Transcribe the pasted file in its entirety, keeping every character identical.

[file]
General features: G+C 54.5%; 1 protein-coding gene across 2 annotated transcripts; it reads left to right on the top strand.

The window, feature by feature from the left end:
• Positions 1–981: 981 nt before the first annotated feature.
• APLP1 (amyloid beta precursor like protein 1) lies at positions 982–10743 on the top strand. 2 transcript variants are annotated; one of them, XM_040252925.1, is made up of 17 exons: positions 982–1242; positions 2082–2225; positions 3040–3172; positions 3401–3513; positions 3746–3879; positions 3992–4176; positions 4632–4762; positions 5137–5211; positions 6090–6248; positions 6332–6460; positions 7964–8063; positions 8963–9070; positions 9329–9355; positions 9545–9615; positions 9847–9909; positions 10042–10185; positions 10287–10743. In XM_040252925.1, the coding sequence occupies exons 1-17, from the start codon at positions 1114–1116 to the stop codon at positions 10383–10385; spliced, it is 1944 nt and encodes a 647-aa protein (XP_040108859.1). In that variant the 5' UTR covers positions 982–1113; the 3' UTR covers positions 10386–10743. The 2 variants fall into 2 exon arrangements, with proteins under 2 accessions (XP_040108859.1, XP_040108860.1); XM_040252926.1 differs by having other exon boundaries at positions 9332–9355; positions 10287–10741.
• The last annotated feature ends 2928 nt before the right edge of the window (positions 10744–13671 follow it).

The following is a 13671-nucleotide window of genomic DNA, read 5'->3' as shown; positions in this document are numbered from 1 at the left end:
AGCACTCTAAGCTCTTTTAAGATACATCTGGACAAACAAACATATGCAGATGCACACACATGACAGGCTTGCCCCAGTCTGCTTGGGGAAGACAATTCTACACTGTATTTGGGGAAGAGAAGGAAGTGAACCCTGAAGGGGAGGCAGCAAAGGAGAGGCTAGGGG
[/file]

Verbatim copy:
General features: G+C 54.5%; 1 protein-coding gene across 2 annotated transcripts; it reads left to right on the top strand.

The window, feature by feature from the left end:
• Positions 1–981: 981 nt before the first annotated feature.
• APLP1 (amyloid beta precursor like protein 1) lies at positions 982–10743 on the top strand. 2 transcript variants are annotated; one of them, XM_040252925.1, is made up of 17 exons: positions 982–1242; positions 2082–2225; positions 3040–3172; positions 3401–3513; positions 3746–3879; positions 3992–4176; positions 4632–4762; positions 5137–5211; positions 6090–6248; positions 6332–6460; positions 7964–8063; positions 8963–9070; positions 9329–9355; positions 9545–9615; positions 9847–9909; positions 10042–10185; positions 10287–10743. In XM_040252925.1, the coding sequence occupies exons 1-17, from the start codon at positions 1114–1116 to the stop codon at positions 10383–10385; spliced, it is 1944 nt and encodes a 647-aa protein (XP_040108859.1). In that variant the 5' UTR covers positions 982–1113; the 3' UTR covers positions 10386–10743. The 2 variants fall into 2 exon arrangements, with proteins under 2 accessions (XP_040108859.1, XP_040108860.1); XM_040252926.1 differs by having other exon boundaries at positions 9332–9355; positions 10287–10741.
• The last annotated feature ends 2928 nt before the right edge of the window (positions 10744–13671 follow it).

The following is a 13671-nucleotide window of genomic DNA, read 5'->3' as shown; positions in this document are numbered from 1 at the left end:
AGCACTCTAAGCTCTTTTAAGATACATCTGGACAAACAAACATATGCAGATGCACACACATGACAGGCTTGCCCCAGTCTGCTTGGGGAAGACAATTCTACACTGTATTTGGGGAAGAGAAGGAAGTGAACCCTGAAGGGGAGGCAGCAAAGGAGAGGCTAGGGG